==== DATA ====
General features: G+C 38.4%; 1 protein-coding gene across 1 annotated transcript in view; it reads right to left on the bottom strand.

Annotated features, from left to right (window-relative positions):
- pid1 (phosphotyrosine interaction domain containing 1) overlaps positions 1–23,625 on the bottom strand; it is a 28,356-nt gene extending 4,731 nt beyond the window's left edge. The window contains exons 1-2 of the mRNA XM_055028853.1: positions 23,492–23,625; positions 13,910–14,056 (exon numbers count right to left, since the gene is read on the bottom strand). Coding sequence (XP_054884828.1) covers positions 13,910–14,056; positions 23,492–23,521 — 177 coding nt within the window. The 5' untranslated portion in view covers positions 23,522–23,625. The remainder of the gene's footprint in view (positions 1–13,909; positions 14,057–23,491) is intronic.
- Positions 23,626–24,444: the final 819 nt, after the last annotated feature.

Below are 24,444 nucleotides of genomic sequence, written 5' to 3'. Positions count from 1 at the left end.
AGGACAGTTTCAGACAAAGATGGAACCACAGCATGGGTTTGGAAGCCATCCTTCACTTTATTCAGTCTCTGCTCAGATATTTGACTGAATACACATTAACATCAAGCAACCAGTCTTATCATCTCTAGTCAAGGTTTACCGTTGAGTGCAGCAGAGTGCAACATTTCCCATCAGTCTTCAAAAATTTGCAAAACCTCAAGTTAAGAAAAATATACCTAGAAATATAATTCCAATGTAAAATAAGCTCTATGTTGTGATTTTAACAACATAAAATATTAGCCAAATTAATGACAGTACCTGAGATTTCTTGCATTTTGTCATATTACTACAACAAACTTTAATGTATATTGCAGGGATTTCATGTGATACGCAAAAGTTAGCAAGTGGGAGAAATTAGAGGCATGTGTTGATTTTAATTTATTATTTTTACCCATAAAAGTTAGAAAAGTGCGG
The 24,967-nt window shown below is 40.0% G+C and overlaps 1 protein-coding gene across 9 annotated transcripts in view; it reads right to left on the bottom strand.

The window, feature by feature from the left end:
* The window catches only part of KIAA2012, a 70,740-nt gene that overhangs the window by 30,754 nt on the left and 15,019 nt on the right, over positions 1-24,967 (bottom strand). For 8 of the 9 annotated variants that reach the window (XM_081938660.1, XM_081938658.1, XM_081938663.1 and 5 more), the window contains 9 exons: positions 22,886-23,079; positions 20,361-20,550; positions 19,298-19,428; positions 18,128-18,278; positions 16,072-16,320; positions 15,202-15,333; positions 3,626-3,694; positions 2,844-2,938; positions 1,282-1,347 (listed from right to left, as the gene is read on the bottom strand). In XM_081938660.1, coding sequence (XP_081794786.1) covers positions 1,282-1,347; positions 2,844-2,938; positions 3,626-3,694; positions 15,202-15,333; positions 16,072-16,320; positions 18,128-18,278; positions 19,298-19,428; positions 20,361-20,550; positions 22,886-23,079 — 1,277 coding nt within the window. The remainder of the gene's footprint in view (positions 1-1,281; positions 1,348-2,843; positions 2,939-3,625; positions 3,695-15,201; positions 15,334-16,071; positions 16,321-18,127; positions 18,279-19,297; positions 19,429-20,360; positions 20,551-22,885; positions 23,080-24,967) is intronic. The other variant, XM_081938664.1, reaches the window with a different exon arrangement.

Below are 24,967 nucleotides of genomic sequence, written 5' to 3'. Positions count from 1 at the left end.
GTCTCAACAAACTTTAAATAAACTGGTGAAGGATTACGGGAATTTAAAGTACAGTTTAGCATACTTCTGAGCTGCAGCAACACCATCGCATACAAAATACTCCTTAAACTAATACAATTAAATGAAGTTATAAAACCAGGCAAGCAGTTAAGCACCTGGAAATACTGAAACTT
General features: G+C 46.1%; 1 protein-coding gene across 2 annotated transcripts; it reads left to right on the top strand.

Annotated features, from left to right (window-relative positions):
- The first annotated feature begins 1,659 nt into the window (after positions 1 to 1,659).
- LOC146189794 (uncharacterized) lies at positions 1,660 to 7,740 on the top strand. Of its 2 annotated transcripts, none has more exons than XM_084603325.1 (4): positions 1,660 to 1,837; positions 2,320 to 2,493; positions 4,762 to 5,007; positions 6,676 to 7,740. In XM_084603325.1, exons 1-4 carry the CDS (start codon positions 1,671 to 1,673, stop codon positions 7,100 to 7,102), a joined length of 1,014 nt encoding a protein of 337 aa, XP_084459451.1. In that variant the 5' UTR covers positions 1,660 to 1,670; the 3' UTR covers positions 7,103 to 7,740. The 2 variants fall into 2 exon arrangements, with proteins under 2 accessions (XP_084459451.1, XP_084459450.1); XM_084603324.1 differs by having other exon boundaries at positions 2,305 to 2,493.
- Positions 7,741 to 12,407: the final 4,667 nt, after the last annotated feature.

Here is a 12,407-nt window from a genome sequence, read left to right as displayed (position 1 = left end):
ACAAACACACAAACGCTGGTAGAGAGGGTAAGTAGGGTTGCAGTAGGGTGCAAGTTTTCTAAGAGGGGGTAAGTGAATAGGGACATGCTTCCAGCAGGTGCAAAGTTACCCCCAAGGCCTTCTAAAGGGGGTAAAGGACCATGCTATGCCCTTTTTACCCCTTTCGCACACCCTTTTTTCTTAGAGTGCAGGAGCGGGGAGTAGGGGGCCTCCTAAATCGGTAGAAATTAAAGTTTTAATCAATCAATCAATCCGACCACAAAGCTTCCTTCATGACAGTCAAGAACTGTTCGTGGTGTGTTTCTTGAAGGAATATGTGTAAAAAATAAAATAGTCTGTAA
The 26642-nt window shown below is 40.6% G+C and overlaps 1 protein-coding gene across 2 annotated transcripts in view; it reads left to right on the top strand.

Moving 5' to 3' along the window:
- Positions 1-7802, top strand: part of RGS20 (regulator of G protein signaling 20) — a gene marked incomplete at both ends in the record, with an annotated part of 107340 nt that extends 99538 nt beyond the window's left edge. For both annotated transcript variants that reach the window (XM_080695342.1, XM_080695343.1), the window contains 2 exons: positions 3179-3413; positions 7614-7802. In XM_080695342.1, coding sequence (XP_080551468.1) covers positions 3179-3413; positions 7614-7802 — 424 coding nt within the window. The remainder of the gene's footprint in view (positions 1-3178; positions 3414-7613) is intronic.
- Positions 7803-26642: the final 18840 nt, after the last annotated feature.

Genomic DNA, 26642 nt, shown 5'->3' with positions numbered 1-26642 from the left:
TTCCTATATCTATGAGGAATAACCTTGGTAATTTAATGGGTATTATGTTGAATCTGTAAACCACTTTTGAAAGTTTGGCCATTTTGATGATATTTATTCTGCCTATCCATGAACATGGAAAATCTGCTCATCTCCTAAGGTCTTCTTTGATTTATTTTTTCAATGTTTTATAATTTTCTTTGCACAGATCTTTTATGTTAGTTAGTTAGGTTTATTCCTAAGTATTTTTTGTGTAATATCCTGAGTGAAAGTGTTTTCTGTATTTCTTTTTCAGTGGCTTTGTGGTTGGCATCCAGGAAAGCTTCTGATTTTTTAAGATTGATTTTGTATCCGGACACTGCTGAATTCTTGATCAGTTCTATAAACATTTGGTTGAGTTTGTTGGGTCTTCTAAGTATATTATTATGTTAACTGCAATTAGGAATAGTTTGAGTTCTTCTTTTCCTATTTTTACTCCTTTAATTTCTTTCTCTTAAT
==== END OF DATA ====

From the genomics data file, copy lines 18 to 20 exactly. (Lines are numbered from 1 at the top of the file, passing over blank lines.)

ACAAACACACAAACGCTGGTAGAGAGGGTAAGTAGGGTTGCAGTAGGGTGCAAGTTTTCTAAGAGGGGGTAAGTGAATAGGGACATGCTTCCAGCAGGTGCAAAGTTACCCCCAAGGCCTTCTAAAGGGGGTAAAGGACCATGCTATGCCCTTTTTACCCCTTTCGCACACCCTTTTTTCTTAGAGTGCAGGAGCGGGGAGTAGGGGGCCTCCTAAATCGGTAGAAATTAAAGTTTTAATCAATCAATCAATCCGACCACAAAGCTTCCTTCATGACAGTCAAGAACTGTTCGTGGTGTGTTTCTTGAAGGAATATGTGTAAAAAATAAAATAGTCTGTAA
The 26642-nt window shown below is 40.6% G+C and overlaps 1 protein-coding gene across 2 annotated transcripts in view; it reads left to right on the top strand.

Moving 5' to 3' along the window: